Romance is in the air, but not for everyone. This next guest writer addresses prevalent issues of ghosting and dating in Nashville. This guest writer goes by the pseudonym The Moth. I hope you enjoy The Moth's account of Nashville's dating life. Welcome to Urban Threads, The Moth!
"Cupid, You Missed Me!" by The Moth
It’s already 4:30 in the afternoon. I’m at an East Nashville coffee shop on a gray day, sitting in front of a gray wall. Hung above my head are two 3’ x 4’ paintings, “Joy” and “Transition.” The “Love” painting, gray lines filled with almost legible cursive, chills next to the arrow indicating the restroom. I’m pleased. Such surroundings facilitate my contemplation of the romantic atmosphere in this town.
Where to begin? Should it be the crap Tinder and Bumble apps for drive-thru chicken nugget relationships? Should it be the South, the country of child marriages? Thanks to the “true love waits” movement, the dating pool gets drained for singles over 25. That’s too long to “wait” when you’re burning with lust. Should it be ghosting? Should it be how lame so many dates are? Over this past summer alone I had a date fall asleep and then cancel just before our first meeting. Dating in Nashville is terrible.
Arguably it sucks in all major cities, but I can only speak for myself and close friends’ testimonies in a town that shouldn’t be so disappointing. Nevertheless, all of my single friends living here complain.
One of my friends, who moved to Nashville from New York a few years ago, admitted to me that she thought most of the men here were gay for the first year or so. I wonder if this has less to do with mustaches and art house tattoos and more to do with a generation addicted to video games. I can attest that most of my male acquaintances-gay, straight, 20, middle age, minimum wage, six figure income, homegrown, travelled, cultured, and more-indulge in this escape. I’ll admit I feel a twinge of nostalgia when I hear the theme music from Donkey Kong but as an adult with limited free time, I appreciate the opportunity costs of gaming.
For a town of poets, the young men could sure use some practice charming the ladies. The two pervading species you’ll encounter in Nashville are the Spoon Feeders and the Narcissists, who shine brightest when pontificating about inner spiritual-artistic wars. I feel the burden of responsibility 70% of the time among Spoon Feeders to keep things interesting, cursing feminism as I feed little bits of tinder (now you know the inspiration for the app) to keep the fire burning through the night. It makes me feel like a mother, a butler and a girlfriend rolled into one. It’s one thing for a guy to take things slowly but another to discard his libido because he’s lazy.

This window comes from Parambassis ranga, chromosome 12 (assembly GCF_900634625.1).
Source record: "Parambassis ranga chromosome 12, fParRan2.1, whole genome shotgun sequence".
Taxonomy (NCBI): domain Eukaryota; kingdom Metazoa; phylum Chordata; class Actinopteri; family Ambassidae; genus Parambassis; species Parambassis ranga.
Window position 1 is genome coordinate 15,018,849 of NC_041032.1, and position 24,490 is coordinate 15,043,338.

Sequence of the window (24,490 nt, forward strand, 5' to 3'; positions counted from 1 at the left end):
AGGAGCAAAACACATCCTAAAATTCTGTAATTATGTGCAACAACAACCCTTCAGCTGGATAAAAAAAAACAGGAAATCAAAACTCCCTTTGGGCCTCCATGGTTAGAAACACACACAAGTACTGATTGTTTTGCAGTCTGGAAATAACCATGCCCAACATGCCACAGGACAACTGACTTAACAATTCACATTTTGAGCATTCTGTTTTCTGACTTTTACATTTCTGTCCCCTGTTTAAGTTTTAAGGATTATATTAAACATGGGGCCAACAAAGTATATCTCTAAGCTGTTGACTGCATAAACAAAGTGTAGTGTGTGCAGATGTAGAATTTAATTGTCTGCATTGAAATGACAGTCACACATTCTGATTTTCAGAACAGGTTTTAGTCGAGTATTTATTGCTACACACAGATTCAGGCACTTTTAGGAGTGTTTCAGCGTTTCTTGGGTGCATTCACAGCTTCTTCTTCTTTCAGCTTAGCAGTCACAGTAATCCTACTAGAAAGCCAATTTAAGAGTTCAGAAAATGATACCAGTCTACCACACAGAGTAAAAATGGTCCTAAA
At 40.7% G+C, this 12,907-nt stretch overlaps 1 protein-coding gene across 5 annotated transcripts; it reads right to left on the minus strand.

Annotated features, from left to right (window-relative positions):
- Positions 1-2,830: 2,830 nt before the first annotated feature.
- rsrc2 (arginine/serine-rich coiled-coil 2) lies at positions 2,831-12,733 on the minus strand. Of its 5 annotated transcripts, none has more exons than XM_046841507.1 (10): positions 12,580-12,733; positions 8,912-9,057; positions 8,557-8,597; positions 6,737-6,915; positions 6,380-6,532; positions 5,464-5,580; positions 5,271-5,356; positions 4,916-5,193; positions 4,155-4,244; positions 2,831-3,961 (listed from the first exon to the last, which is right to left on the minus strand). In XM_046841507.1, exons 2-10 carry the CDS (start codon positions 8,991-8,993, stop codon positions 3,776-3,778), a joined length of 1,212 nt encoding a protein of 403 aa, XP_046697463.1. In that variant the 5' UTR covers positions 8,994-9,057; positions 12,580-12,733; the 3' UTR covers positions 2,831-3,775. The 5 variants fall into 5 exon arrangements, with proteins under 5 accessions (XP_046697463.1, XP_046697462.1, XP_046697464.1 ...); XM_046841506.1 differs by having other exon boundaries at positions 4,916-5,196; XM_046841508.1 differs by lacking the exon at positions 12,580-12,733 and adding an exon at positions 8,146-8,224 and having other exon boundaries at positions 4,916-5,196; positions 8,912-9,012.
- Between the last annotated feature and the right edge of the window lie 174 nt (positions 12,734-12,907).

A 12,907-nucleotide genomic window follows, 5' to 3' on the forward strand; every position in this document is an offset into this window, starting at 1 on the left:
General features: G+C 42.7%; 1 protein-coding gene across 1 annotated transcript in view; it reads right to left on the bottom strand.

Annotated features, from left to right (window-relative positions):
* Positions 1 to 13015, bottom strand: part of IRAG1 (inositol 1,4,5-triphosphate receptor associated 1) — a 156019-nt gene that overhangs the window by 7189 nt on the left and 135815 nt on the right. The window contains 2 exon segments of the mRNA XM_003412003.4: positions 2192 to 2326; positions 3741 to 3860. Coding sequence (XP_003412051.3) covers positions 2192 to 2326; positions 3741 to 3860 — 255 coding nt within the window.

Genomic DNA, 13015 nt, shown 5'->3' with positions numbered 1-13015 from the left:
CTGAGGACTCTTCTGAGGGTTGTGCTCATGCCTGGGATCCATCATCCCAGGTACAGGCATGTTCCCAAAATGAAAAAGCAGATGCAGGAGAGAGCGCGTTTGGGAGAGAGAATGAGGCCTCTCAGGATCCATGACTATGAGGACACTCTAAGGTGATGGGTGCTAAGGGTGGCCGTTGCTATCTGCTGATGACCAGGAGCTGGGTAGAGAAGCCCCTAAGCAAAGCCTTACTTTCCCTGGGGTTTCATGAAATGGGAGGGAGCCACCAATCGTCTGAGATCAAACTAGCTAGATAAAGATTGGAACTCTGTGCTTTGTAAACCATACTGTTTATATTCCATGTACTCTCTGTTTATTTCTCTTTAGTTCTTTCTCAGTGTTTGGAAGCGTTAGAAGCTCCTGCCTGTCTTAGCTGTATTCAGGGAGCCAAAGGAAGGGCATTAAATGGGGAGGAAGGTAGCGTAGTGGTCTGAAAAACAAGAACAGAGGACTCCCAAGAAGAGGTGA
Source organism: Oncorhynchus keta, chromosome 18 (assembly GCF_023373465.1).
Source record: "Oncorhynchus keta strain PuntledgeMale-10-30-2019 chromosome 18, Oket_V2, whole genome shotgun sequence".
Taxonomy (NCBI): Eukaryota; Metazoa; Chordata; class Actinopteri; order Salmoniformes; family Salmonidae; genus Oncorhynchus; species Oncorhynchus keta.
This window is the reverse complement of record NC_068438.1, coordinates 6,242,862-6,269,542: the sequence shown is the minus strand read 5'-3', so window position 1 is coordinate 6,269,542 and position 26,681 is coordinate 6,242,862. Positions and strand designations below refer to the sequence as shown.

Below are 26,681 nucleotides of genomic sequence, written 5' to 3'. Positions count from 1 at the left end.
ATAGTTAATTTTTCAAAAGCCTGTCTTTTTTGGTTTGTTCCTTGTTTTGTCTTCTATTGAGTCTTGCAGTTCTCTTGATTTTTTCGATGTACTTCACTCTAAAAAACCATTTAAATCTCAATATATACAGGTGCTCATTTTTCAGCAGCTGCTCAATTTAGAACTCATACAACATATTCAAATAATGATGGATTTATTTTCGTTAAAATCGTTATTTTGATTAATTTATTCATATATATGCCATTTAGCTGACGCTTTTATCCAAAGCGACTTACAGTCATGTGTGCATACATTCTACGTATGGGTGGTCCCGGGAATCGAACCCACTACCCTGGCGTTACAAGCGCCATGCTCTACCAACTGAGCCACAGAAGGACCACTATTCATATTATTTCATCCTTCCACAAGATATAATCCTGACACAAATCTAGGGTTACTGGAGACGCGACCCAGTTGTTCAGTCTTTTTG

Now the Narcissists, equally as inept, have only mastered talking about themselves. A couple of Sundays ago I got off an eight-hour shift and was looking forward to 3 Crowing with a gang of friends. Two had to scurry off and the other couple had a function down the road. “Don’t move,” Josh instructed, gesturing to me two companions who would keep me company until they returned. For the next two hours I wearily listened to one of them blathering and despising the other for checking out and disengaging from his friend whose monologues he knew all too well. Over beers and later cigars a few blocks away, he mused about privileged dilemmas, albeit rather innocently like Pooh Bear ambling about the Hundred Acre Forest with a paw in his honey jar. I cannot remember all he talked about, mainly it was just one long consideration about tour gigs that pay the bills and ones that pay the soul its satisfaction. Half way through his cigar the other fellow, eyes turned to slits from stupor, got up and plopped down on another sofa. There’s a difference between a man who leans back scheming his next move and a man who sidelines himself, crippled by impotence. I once asked my brother in law why guys are so lame. He pondered for a moment and shrugged. “I guess they just don’t know what they want.”